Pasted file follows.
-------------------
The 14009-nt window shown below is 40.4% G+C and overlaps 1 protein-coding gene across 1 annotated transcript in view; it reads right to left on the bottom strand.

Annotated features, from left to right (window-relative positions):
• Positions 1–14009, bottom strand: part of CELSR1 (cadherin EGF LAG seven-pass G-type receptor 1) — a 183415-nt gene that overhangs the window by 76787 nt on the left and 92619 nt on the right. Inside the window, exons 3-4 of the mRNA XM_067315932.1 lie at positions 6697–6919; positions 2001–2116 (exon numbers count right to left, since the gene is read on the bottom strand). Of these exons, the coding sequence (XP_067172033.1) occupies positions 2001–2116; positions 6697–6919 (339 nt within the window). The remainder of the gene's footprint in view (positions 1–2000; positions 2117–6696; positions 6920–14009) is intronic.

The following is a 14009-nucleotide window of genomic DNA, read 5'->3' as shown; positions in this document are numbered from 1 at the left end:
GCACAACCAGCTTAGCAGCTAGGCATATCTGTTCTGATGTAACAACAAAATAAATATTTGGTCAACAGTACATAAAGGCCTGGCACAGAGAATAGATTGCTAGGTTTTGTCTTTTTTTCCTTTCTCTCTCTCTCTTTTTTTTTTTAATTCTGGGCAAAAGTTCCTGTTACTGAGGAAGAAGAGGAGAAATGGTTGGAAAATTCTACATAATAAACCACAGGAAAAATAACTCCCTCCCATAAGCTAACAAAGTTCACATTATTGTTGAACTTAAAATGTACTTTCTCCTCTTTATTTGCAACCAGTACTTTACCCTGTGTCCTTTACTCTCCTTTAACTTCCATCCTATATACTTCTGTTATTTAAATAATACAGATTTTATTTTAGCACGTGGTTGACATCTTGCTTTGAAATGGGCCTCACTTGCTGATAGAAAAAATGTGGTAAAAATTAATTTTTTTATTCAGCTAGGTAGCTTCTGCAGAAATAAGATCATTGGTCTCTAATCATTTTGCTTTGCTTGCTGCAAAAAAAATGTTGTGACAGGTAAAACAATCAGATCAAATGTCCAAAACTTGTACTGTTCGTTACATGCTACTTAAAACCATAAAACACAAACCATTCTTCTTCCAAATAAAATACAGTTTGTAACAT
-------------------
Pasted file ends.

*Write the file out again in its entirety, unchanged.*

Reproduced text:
The 14009-nt window shown below is 40.4% G+C and overlaps 1 protein-coding gene across 1 annotated transcript in view; it reads right to left on the bottom strand.

Annotated features, from left to right (window-relative positions):
• Positions 1–14009, bottom strand: part of CELSR1 (cadherin EGF LAG seven-pass G-type receptor 1) — a 183415-nt gene that overhangs the window by 76787 nt on the left and 92619 nt on the right. Inside the window, exons 3-4 of the mRNA XM_067315932.1 lie at positions 6697–6919; positions 2001–2116 (exon numbers count right to left, since the gene is read on the bottom strand). Of these exons, the coding sequence (XP_067172033.1) occupies positions 2001–2116; positions 6697–6919 (339 nt within the window). The remainder of the gene's footprint in view (positions 1–2000; positions 2117–6696; positions 6920–14009) is intronic.

The following is a 14009-nucleotide window of genomic DNA, read 5'->3' as shown; positions in this document are numbered from 1 at the left end:
GCACAACCAGCTTAGCAGCTAGGCATATCTGTTCTGATGTAACAACAAAATAAATATTTGGTCAACAGTACATAAAGGCCTGGCACAGAGAATAGATTGCTAGGTTTTGTCTTTTTTTCCTTTCTCTCTCTCTCTTTTTTTTTTTAATTCTGGGCAAAAGTTCCTGTTACTGAGGAAGAAGAGGAGAAATGGTTGGAAAATTCTACATAATAAACCACAGGAAAAATAACTCCCTCCCATAAGCTAACAAAGTTCACATTATTGTTGAACTTAAAATGTACTTTCTCCTCTTTATTTGCAACCAGTACTTTACCCTGTGTCCTTTACTCTCCTTTAACTTCCATCCTATATACTTCTGTTATTTAAATAATACAGATTTTATTTTAGCACGTGGTTGACATCTTGCTTTGAAATGGGCCTCACTTGCTGATAGAAAAAATGTGGTAAAAATTAATTTTTTTATTCAGCTAGGTAGCTTCTGCAGAAATAAGATCATTGGTCTCTAATCATTTTGCTTTGCTTGCTGCAAAAAAAATGTTGTGACAGGTAAAACAATCAGATCAAATGTCCAAAACTTGTACTGTTCGTTACATGCTACTTAAAACCATAAAACACAAACCATTCTTCTTCCAAATAAAATACAGTTTGTAACAT